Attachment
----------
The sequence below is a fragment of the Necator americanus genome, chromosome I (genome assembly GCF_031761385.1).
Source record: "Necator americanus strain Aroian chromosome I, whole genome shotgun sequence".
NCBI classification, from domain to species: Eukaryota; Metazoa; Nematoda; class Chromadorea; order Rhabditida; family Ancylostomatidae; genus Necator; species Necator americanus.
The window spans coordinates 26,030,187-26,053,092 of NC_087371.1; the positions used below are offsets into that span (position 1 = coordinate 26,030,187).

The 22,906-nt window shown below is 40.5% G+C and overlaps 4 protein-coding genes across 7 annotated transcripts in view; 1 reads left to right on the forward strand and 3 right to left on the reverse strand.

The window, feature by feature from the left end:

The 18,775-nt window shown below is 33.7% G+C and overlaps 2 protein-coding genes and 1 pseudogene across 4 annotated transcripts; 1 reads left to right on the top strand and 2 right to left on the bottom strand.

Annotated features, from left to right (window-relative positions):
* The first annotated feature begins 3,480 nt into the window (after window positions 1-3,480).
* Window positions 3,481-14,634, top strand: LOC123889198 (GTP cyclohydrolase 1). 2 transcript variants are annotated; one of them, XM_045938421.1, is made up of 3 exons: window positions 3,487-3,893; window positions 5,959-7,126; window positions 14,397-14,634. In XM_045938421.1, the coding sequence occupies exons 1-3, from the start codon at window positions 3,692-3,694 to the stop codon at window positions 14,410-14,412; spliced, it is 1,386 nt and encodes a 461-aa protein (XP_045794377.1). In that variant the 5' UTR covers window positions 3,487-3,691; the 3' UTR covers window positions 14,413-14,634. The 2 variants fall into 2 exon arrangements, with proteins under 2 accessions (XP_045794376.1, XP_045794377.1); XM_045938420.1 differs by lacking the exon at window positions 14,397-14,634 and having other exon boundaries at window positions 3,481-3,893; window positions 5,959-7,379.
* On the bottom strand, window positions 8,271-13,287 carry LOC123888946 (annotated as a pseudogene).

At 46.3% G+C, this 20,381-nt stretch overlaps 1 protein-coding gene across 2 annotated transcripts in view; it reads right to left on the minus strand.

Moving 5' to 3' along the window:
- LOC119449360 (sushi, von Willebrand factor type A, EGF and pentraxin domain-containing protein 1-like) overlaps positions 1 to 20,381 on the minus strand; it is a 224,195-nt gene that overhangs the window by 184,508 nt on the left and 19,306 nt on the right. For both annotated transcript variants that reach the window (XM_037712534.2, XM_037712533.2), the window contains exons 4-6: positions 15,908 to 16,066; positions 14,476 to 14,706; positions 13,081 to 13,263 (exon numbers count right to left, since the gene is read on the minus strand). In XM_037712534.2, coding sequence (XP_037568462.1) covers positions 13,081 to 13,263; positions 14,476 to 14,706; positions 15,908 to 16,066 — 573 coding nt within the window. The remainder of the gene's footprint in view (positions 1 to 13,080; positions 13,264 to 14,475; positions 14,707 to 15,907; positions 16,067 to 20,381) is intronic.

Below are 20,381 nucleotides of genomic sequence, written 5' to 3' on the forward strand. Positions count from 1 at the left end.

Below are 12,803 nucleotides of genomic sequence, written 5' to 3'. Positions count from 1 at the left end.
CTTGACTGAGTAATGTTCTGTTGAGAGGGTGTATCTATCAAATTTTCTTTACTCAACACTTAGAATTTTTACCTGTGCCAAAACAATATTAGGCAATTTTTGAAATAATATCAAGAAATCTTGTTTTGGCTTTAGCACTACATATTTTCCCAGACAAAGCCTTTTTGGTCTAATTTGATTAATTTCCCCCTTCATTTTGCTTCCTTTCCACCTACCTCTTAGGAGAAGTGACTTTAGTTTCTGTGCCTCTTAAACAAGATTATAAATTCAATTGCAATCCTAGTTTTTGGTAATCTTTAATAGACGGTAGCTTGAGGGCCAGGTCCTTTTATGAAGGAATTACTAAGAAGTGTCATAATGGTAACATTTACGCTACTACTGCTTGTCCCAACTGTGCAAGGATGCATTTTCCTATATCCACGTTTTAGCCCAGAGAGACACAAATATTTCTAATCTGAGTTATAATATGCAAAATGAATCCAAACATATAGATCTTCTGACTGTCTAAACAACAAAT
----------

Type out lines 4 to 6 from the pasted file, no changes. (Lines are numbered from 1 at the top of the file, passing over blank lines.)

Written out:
The window spans coordinates 26,030,187-26,053,092 of NC_087371.1; the positions used below are offsets into that span (position 1 = coordinate 26,030,187).

The 22,906-nt window shown below is 40.5% G+C and overlaps 4 protein-coding genes across 7 annotated transcripts in view; 1 reads left to right on the forward strand and 3 right to left on the reverse strand.

The window, feature by feature from the left end: